09 May 13

Getting shit done

You always have to be prepared to look at what you’re spending your time on during a game project and ask yourself: Is this really necessary?

This is doubly true of a project that’s got a budget and a limited runway in terms of when you can afford to still be working on this thing… So during a some recent time off during a public holiday, inbetween trampolining and exploring the mountains along our south coast, I had the chance to take a step back from the work-face and consider a few things.

The biggest question: Is the Kingdom worth it?

Specifically, is the graphical representation of the Kingdom in Desktop Dungeons worth it? It performs fine as a progression menu in the game, it gives players meaningful goals and manages quests, etc. That’s all great, but do we need it to look as detailed as we’ve been trying to make it?

The background on the Kingdom’s “new look” (which to us isn’t new at all) is that Lurk first drew a few Kingdom concepts back in the early days of us starting to work on ways to expand Desktop Dungeons into something better than the free alpha. His concepts were great and quickly got us thinking about a lush field, full of upgradable buildings and quirky little touches. The idea totally blew away the alpha’s ugly starting screen with its incomprehensible options, but the sad truth is that the actual Kingdom menu that had been in the beta for so long was the result of us crunching like mad to get the game playable before GDC 2011. It was, as many of you know, another ugly collection of (often incomprehensible) buttons…

We only recently managed to replace that menu with something resembling the Kingdom concepts of old, why did it take us so long? Well, it turns out that getting all that art to play nicely with progression is incredibly tricky. Finding an artist that could take on Lurk’s singularly detailed painted style was one thing (Hi Dorianne!), but we also had to do a lot of engineering to make it work the way we wanted it to.

I spent 4 months on a tool that would allow Dorianne to work on the Kingdom in a similar way to how she’d worked wonders with the tilesets. We had endless back and forth sessions on what individual buildings should look like and how they interacted with their neighbors from both a graphical and functional perspective as a sort of stealth menu. And it’s worth noting that this wasn’t an acrimonious process! We were all pretty happy with everything, it was just taking forever. It didn’t really matter that the buildings and their upgrades were all written up in the game’s design wiki years ago, things had to be concepted, painted, re-sampled to lower resolutions, touched up, polished, re-drawn, transferred to polys, integrated into display groups, logically tied to mouse actions and put into the overall progression before they were even viewable in the game. Yes, the LayerSet editor allowed us to do WYSIWYG edits, but that mostly resulted in tons of re-drawing and polishing, which took up tons of time.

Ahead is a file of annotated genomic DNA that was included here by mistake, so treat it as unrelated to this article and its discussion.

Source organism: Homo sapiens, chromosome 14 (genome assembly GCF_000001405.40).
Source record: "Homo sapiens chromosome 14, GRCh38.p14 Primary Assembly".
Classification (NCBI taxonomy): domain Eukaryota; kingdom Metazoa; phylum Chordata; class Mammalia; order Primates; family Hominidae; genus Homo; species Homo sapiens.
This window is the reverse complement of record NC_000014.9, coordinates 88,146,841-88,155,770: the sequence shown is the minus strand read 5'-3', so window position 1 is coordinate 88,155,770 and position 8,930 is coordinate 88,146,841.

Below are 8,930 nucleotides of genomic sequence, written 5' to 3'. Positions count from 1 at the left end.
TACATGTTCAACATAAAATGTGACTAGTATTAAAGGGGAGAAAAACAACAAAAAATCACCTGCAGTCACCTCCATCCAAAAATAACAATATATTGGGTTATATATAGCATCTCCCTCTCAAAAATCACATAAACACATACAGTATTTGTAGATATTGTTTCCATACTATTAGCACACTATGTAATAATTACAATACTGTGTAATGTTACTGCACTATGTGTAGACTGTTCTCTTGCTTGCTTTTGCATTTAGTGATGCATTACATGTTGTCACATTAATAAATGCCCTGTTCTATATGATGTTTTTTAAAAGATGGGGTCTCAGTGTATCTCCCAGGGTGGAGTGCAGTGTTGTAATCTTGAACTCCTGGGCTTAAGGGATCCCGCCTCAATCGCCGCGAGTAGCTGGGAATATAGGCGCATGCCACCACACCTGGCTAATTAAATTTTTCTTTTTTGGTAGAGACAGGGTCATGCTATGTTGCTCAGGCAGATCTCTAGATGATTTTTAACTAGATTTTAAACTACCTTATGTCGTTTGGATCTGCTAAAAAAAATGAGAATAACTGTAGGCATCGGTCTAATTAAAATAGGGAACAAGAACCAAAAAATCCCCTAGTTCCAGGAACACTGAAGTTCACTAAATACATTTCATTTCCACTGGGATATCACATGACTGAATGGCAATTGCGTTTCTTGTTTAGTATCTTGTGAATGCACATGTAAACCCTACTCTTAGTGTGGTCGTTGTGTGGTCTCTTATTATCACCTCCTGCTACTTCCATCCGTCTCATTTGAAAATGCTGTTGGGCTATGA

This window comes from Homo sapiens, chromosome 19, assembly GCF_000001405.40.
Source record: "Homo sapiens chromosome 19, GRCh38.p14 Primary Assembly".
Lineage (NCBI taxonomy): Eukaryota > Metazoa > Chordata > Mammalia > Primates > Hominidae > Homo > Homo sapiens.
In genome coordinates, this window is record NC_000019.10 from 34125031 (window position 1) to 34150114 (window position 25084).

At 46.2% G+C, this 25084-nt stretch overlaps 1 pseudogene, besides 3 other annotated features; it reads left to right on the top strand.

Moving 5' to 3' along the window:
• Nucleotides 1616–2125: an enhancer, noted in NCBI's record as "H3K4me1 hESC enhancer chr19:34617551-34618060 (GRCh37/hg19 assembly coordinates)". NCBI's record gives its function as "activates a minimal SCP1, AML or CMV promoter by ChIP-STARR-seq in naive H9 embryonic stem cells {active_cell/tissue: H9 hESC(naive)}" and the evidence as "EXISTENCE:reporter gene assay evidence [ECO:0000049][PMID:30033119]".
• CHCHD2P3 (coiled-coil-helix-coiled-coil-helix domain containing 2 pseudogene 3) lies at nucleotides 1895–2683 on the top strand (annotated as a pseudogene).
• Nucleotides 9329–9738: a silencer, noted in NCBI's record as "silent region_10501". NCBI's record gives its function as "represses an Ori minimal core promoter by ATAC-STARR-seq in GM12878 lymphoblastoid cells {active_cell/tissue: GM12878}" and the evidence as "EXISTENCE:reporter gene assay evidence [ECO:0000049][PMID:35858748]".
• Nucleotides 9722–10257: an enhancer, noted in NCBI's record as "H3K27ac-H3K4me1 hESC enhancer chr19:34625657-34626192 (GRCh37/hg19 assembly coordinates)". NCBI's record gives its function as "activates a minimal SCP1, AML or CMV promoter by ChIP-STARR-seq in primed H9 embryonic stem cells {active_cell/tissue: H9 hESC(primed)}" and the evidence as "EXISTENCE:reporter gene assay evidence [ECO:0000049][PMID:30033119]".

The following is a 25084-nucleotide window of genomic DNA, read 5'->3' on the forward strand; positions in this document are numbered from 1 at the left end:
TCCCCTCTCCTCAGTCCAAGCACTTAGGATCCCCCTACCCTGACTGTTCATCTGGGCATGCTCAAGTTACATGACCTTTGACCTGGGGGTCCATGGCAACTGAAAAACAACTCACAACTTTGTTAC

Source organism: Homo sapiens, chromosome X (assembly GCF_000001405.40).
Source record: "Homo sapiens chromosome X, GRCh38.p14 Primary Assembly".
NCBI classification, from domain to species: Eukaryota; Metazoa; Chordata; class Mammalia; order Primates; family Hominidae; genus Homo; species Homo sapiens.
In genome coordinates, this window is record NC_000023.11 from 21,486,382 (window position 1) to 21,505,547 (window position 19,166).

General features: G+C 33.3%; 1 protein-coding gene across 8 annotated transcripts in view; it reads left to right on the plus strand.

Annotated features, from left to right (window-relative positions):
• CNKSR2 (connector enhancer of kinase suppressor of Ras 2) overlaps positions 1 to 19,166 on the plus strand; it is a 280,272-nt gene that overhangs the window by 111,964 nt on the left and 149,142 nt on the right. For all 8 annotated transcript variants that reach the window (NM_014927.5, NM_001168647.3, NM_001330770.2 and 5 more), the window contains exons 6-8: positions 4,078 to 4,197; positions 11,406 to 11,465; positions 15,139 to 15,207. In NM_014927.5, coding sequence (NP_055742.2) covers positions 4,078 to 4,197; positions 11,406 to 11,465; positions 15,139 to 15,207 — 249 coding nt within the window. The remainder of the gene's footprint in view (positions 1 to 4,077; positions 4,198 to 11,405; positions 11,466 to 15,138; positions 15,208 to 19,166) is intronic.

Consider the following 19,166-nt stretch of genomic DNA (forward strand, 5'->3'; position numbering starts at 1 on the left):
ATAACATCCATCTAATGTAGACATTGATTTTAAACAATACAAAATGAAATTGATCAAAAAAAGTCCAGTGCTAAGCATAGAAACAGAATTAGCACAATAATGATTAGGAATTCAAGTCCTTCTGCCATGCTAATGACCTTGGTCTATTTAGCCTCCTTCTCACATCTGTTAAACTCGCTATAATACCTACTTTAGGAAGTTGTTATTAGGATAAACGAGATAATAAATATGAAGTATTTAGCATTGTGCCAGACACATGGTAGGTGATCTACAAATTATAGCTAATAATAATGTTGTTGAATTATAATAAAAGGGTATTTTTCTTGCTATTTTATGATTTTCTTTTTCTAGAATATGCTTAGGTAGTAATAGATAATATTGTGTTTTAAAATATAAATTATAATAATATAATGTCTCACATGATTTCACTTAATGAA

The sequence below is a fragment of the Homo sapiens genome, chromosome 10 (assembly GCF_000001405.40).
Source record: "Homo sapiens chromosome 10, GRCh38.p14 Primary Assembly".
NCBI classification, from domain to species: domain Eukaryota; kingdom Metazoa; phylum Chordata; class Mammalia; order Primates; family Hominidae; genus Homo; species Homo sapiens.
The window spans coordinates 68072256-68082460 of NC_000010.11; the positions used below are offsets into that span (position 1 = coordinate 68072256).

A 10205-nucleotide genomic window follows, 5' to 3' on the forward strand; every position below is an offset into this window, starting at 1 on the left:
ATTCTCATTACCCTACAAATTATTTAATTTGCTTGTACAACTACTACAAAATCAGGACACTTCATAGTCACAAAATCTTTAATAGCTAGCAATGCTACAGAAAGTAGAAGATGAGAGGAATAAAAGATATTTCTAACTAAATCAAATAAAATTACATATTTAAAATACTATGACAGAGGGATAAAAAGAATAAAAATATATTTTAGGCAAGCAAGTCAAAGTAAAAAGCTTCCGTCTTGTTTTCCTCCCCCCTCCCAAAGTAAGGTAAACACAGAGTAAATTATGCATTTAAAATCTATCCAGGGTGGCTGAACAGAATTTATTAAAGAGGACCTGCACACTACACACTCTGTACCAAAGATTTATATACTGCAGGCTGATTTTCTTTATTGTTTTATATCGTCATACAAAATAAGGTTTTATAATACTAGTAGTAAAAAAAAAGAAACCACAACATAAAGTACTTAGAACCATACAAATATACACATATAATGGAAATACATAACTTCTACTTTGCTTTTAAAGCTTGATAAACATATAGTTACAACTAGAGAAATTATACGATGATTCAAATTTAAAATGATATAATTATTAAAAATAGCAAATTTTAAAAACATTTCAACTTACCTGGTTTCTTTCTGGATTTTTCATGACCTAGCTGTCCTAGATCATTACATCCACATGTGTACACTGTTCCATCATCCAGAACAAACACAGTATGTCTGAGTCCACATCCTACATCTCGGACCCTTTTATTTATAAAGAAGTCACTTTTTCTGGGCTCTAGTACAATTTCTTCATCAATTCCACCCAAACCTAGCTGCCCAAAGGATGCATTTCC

Time which we’re starting to have problems affording.

So, the question burned away while I was trying to remember how to stop pulling to the right during backflips: If we don’t have the fully-featured Kingdom we see in our heads, what takes its place? Once I got back to the office, I lobbed the same question at Marc and we tried to be as ruthless as possible. We decided that we needed to have the Kingdom done and dusted by the end of this month. If that meant going with a simpler, less rich version of the Kingdom screen that was essentially a skin over simpler buttons, so be it. The deciding factor would be how efficient we could get with the production of the Kingdom we really wanted, so out came the big lists of stuff that needed doing and we crunched at that until we had a critical path.

We presented Dorianne with both options, the cut down Kingdom as a recovery plan if we didn’t get far enough on the full thing’s milestones this week and next. Dorianne told us how we could help it all happen faster too and a significant chunk of my time has moved from coding to managing art… How are we doing so far? Well, I’ll let you judge for yourselves:




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